Blending morality with politics and shaping liberal philosophy amid the 1970s, Rawls has been a valued energy among political writers. Having received the Schock Prize for Logic and Philosophy, and a recipient of the National Humanities Medal, which had been given to him by Bill Clinton himself, John Rawls doesn't need an intro. He's a political literary icon, one whose ideas still provide us with insight and complex theorems, especially abundant in his 1993 Political Liberalism.
Many fans of the author would rather point to his 1977 publication, A Theory of Justice, but I prefer the former for inviting an overview of power in politics. Rawls opts to examine the ways power can be positively manipulated with averted views on the good life.
Radical and defiant as for the leadership of society, Noam Chomsky's name can't escape the limelight of most cherished political writers. His over 100 books on linguistics, war, mass media, and politics have professed innumerable concepts that are highly beneficial in strengthening our regulation.
His siding with libertarian socialism and anarcho-syndicalism should alone portray his main ideologies, but Failed States may even do that better. His feelings, birthed from disagreements he had with the US involvement in the Vietnam War, come alive with organic splendor in Failed States.
While Plato may hold the key to belief and reality, Aristotle must obviously be the one to outline these laws and how best to regulate them. He's among the most influential and talented political writers of the ancients; Nicomachean Ethics only proves this. His message carried weight and conviction, even still do to this day, as his words remain cornerstones in political practice and philosophical thought.
Far less of his personal or boyhood life is known as opposed to the other political writers on this list, but most importantly about him is his inclusion with Plato as the "Father of Western Philosophy." Following Plato's death and upon request by Phillip II of Macedon, he even taught Alexander the Great and was among the most talented students of Socrates.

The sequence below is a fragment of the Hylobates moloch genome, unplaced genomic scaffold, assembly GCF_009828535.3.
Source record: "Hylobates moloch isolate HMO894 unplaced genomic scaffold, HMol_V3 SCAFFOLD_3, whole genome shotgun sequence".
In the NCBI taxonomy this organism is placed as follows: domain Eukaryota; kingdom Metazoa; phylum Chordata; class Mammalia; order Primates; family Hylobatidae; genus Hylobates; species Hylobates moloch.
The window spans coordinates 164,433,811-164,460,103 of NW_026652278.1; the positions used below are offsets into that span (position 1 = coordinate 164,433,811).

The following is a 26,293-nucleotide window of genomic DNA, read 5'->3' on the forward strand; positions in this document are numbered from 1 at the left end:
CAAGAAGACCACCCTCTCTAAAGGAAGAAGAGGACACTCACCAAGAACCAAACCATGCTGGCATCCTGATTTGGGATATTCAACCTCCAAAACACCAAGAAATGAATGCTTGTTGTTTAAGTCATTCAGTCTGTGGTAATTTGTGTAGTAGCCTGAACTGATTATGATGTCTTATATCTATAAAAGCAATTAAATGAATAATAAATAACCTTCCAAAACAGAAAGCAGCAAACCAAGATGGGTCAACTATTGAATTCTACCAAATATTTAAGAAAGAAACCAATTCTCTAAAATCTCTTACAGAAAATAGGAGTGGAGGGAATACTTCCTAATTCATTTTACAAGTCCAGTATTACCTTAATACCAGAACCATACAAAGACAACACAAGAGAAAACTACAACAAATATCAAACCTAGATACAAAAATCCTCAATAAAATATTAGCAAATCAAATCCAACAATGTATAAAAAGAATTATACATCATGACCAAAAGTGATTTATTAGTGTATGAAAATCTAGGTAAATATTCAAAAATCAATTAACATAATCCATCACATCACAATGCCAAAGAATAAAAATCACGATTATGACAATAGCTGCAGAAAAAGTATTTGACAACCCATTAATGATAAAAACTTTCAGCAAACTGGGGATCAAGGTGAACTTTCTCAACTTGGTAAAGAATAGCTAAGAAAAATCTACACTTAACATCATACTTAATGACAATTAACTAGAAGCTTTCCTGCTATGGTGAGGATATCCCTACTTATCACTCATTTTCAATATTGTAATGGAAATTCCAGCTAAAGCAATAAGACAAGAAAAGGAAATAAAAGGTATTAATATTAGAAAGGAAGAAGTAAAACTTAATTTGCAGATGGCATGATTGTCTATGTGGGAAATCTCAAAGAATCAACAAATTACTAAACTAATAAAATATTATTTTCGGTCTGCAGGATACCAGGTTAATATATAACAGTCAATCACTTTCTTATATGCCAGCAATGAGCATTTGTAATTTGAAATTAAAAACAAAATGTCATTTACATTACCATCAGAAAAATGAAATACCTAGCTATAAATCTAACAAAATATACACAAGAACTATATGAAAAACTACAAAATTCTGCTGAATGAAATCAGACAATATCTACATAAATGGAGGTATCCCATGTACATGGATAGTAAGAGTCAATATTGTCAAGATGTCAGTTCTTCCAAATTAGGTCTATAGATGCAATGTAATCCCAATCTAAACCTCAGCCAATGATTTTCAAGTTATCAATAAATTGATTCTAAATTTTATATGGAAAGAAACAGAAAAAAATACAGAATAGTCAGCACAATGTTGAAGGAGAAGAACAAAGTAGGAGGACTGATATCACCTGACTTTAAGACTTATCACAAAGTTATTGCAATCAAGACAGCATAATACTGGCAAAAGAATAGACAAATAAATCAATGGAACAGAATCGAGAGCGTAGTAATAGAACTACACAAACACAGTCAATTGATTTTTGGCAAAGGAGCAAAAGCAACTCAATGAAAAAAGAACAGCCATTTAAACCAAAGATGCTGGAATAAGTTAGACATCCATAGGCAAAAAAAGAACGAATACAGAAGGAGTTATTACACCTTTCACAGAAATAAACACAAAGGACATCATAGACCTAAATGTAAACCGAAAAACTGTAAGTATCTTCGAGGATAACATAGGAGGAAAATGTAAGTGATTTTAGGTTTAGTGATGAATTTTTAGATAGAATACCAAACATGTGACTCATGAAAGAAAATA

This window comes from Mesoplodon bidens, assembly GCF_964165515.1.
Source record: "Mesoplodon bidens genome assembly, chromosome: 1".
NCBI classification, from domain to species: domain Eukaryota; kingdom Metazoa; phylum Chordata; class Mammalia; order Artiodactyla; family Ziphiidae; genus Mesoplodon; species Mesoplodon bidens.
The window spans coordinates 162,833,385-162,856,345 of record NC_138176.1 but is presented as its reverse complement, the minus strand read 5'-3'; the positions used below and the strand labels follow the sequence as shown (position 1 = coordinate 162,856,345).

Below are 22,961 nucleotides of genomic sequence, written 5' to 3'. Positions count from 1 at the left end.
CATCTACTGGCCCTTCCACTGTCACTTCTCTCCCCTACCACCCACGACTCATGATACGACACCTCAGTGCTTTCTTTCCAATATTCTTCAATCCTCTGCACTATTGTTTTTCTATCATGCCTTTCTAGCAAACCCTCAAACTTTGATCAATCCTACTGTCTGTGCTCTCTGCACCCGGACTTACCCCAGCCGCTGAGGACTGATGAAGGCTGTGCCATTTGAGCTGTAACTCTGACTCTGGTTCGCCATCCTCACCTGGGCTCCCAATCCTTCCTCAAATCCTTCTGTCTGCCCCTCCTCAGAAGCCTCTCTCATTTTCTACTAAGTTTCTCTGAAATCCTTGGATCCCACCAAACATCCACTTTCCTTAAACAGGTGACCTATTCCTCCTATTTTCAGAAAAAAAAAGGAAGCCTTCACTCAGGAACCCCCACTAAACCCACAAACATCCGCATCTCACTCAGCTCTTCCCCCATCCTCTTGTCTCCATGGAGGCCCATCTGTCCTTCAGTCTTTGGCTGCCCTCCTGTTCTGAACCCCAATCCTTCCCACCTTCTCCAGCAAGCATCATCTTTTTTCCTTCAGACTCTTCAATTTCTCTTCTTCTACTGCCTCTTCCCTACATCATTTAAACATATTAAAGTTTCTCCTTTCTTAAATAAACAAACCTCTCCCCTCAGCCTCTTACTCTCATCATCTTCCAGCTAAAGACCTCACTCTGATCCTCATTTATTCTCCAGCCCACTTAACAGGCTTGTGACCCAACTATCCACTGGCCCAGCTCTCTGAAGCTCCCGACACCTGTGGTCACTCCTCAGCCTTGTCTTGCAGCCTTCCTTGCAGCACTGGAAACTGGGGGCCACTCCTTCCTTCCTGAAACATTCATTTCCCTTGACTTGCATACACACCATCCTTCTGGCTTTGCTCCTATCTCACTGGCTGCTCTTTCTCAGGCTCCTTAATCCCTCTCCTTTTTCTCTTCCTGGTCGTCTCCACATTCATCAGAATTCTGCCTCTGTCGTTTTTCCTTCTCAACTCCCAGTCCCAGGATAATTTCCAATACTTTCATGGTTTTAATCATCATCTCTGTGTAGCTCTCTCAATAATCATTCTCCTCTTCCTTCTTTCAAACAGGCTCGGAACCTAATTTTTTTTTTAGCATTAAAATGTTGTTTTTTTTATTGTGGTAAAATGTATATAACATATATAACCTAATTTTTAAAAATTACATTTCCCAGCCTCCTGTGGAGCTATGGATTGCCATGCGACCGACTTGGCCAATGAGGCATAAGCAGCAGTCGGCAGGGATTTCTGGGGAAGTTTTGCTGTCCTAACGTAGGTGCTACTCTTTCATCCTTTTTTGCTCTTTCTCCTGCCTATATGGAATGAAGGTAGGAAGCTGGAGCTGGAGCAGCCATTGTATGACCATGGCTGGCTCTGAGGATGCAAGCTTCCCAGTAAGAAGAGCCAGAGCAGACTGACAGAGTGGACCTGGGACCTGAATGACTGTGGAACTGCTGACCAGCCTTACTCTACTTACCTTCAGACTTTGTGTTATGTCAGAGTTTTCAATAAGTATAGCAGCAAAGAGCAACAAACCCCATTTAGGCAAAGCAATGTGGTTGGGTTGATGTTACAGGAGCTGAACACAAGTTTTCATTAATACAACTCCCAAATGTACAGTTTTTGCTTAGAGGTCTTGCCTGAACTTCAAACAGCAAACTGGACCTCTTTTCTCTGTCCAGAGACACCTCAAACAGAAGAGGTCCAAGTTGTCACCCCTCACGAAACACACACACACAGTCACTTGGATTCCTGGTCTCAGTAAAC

Henry David Thoreau
A Harvard graduate and scholar in various political concepts, Henry David Thoreau is one of the most celebrated American political writers. He was an expert in the transcendentalist concept, which is more apparent in Walden. Subjects he loved most include philosophy, ecology, history, poetry and, of course, writing.
Civil Disobedience, or "Resistance to Civil Government" (its original title), tells of a society cemented in injustice and malicious authority. It's also key evidence of Thoreau's necessary inclusion among political writers that helped bring positive and everlasting change to our society. Literally and bluntly challenging political rule, the 1849 written essays present his most ambitious abolitionist ideals, in part to bring an end to slavery, as well as to disavow the Mexican-American war.
While 1984 may be his most popular work of fiction, Animal Farm beats almost any Orwell piece in terms of good humor and political insight. George Orwell might have been the last name you'd expect to see among political writers, but he's got a mind for the way society should be run, and his outline in this instant classic highlights the hypocrisy of the utopia.
A democratic socialist, Orwell felt the need to represent the buildup to the Russian Revolution in 1917 and the Soviet Union amid the Stalinist era. During his writing of the novella between 1943 and 1944, the author experienced great hate for the UK's alliance with the Soviet Union and the British intelligentsia's high regard for Stalin. Voted as one of the 100 best English language novels by Time magazine, this book is a must-read.
If you don't know Rousseau, it's time to retake your history. Having written a myriad of different pieces dedicated to his own political philosophy, Jean-Jacques Rousseau is a mastermind of education and civil policies. He knew best how to structure the educational system and idealized concepts that would influence the Enlightenment and even the French Revolution. That's why he's one of the most popular political writers.
Of particular note is The Social Contract. Published in 1762, this written political theory underscores the 'community' and how commercial society was tainting these neighborly affections. In all, Rousseau effectively challenged the idea of political rule and sought to view society as a series of cogs working together in harmony to protect and administer order effectively.